What Insurance Do You Need?
Make sure you do your homework and look into differences in the cost of insurance for each type of rental. Property owners with annual leases generally have landlord insurance policies. Many also carry an umbrella insurance policy to have extra liability coverage. And to protect their assets from significant claims and lawsuits.
Even though Airbnb includes Host Protection Insurance and the Host Guarantee programs to provide coverage to hosts, it is vital to talk to your homeowner’s or renter’s insurance agent to see if coverages change when you are using your home as a short-term rental.
You wouldn’t want to find out after you have an issue that you won’t be covered! If you don’t have an umbrella policy, it would be important to discuss the need for this type of insurance with your agent too.
What are the Tax Implications?
Remember you may have to pay federal and state income taxes on your rental income depending on where you live and what kind of rental options you decided to pursue with your property. And the expenses you can deduct may be impacted as well.
If you decide to try Airbnb, you’ll need to find out if there is an occupancy tax in your area as well. Consulting a tax professional in your local area is important in helping to understand your particular situation.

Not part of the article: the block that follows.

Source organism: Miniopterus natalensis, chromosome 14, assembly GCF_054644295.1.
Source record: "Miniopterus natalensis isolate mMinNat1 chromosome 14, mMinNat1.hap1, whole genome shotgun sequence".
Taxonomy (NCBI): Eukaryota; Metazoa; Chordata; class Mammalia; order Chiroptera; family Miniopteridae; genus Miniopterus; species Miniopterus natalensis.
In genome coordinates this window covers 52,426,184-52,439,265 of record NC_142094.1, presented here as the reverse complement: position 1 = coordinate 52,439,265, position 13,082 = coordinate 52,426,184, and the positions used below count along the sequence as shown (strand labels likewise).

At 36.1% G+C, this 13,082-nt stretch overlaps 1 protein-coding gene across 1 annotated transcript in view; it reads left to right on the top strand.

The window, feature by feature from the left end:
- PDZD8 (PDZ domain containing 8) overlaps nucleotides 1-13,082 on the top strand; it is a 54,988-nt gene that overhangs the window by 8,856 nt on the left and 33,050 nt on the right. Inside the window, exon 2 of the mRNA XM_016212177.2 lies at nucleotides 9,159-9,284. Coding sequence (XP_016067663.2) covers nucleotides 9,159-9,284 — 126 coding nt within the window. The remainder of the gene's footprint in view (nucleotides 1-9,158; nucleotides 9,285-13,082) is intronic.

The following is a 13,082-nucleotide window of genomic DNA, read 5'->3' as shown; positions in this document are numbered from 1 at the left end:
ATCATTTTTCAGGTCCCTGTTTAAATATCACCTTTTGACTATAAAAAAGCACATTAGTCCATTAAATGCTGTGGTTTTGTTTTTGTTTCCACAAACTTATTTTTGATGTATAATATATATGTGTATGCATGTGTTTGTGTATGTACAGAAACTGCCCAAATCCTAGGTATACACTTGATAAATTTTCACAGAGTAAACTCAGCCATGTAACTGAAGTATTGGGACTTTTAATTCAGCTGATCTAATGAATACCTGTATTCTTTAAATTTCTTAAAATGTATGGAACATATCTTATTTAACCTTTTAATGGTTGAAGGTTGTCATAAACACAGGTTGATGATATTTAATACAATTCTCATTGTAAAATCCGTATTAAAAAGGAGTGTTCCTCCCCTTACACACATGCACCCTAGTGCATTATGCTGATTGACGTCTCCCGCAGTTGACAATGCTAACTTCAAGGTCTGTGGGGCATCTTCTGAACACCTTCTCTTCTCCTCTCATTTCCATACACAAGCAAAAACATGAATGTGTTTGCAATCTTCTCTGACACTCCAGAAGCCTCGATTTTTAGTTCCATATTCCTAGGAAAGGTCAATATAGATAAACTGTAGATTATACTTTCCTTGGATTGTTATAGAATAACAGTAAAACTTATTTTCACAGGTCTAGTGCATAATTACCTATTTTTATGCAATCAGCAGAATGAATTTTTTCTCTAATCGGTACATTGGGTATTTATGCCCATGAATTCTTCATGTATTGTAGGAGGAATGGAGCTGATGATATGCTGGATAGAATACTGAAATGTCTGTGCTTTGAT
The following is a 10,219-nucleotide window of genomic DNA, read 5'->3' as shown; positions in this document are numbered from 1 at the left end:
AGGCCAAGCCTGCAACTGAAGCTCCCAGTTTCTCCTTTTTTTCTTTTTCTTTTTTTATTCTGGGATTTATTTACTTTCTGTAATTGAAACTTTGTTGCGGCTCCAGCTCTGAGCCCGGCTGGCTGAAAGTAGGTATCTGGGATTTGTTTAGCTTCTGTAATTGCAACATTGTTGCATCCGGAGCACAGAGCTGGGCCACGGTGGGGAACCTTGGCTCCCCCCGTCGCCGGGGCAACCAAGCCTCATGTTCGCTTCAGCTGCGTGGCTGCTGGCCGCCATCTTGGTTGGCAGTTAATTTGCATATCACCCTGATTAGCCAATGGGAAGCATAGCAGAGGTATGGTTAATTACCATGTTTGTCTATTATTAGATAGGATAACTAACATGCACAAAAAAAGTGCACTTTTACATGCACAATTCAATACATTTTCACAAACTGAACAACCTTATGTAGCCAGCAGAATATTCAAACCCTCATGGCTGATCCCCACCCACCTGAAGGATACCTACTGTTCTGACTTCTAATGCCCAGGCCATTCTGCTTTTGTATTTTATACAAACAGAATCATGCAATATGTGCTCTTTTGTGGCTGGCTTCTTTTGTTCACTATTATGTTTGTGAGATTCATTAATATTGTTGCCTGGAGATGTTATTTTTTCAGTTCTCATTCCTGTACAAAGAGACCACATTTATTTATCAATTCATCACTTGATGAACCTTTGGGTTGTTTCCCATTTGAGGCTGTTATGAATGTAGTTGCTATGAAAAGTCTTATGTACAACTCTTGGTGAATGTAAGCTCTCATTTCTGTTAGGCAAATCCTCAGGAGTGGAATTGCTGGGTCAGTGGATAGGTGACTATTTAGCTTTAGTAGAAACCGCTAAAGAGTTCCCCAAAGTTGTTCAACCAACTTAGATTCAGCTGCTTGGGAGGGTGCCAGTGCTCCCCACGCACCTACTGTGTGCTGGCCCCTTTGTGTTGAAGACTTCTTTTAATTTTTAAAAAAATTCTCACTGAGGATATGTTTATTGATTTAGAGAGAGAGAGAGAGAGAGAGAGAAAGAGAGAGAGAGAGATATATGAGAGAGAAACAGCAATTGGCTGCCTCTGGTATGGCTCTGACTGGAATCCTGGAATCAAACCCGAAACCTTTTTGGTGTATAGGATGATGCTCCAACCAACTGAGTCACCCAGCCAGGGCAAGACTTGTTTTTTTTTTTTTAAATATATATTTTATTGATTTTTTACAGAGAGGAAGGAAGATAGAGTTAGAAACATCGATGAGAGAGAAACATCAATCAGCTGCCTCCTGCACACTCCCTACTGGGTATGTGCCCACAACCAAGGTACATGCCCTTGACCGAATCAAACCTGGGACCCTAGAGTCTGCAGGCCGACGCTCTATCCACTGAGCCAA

Long or Short-Term Rental Property?
Whether you decide to find long-term tenants or give the short-term rental market a try, carefully considering these questions should help you make a decision that works for you. If the short-term rental market is healthy and you’re up for the work – you may make a lot of money! But hiring a management team for short-term rentals can reduce your income a great deal too. These types of rentals also have more risk associated with them in terms of occupancy. But you might find the payoff is worth taking those risks.
If you hadn’t really thought through short-term rentals being more hospitality-based than landlord-based before, carefully do so now as it may impact your decision. What you thought might be an enjoyable money-making venture may turn into a job much more active than the passive investment you intended to buy.
Keep your goals clear and talk about them often! Do your research and think hard about what matters most to you at this point in life. Is extra money worth the extra time and effort required? Only you can decide.